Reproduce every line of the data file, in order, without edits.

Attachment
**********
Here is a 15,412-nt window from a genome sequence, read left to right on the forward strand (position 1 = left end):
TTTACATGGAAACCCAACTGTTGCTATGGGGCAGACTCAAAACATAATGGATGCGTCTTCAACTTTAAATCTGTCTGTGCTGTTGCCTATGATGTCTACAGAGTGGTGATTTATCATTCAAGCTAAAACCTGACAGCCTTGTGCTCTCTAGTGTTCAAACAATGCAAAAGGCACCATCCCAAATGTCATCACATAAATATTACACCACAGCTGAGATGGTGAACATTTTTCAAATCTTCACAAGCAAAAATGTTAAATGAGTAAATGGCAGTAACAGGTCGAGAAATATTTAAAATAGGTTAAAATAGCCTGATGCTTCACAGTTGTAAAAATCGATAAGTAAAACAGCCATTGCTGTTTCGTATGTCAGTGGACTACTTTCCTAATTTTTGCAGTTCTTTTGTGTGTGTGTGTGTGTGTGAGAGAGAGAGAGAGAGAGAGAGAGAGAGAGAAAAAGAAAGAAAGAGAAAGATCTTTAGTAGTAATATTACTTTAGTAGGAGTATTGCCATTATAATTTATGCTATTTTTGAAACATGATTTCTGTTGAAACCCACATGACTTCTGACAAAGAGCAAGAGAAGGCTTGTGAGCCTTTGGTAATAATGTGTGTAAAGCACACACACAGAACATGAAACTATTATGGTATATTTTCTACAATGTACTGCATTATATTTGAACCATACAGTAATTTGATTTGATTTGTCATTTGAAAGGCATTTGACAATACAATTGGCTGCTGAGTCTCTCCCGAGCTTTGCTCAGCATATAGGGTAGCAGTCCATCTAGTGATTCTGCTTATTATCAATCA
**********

Here is a 15,412-nt window from a genome sequence, read left to right on the forward strand (position 1 = left end):
TTTACATGGAAACCCAACTGTTGCTATGGGGCAGACTCAAAACATAATGGATGCGTCTTCAACTTTAAATCTGTCTGTGCTGTTGCCTATGATGTCTACAGAGTGGTGATTTATCATTCAAGCTAAAACCTGACAGCCTTGTGCTCTCTAGTGTTCAAACAATGCAAAAGGCACCATCCCAAATGTCATCACATAAATATTACACCACAGCTGAGATGGTGAACATTTTTCAAATCTTCACAAGCAAAAATGTTAAATGAGTAAATGGCAGTAACAGGTCGAGAAATATTTAAAATAGGTTAAAATAGCCTGATGCTTCACAGTTGTAAAAATCGATAAGTAAAACAGCCATTGCTGTTTCGTATGTCAGTGGACTACTTTCCTAATTTTTGCAGTTCTTTTGTGTGTGTGTGTGTGTGTGAGAGAGAGAGAGAGAGAGAGAGAGAGAGAGAAAAAGAAAGAAAGAGAAAGATCTTTAGTAGTAATATTACTTTAGTAGGAGTATTGCCATTATAATTTATGCTATTTTTGAAACATGATTTCTGTTGAAACCCACATGACTTCTGACAAAGAGCAAGAGAAGGCTTGTGAGCCTTTGGTAATAATGTGTGTAAAGCACACACACAGAACATGAAACTATTATGGTATATTTTCTACAATGTACTGCATTATATTTGAACCATACAGTAATTTGATTTGATTTGTCATTTGAAAGGCATTTGACAATACAATTGGCTGCTGAGTCTCTCCCGAGCTTTGCTCAGCATATAGGGTAGCAGTCCATCTAGTGATTCTGCTTATTATCAATCA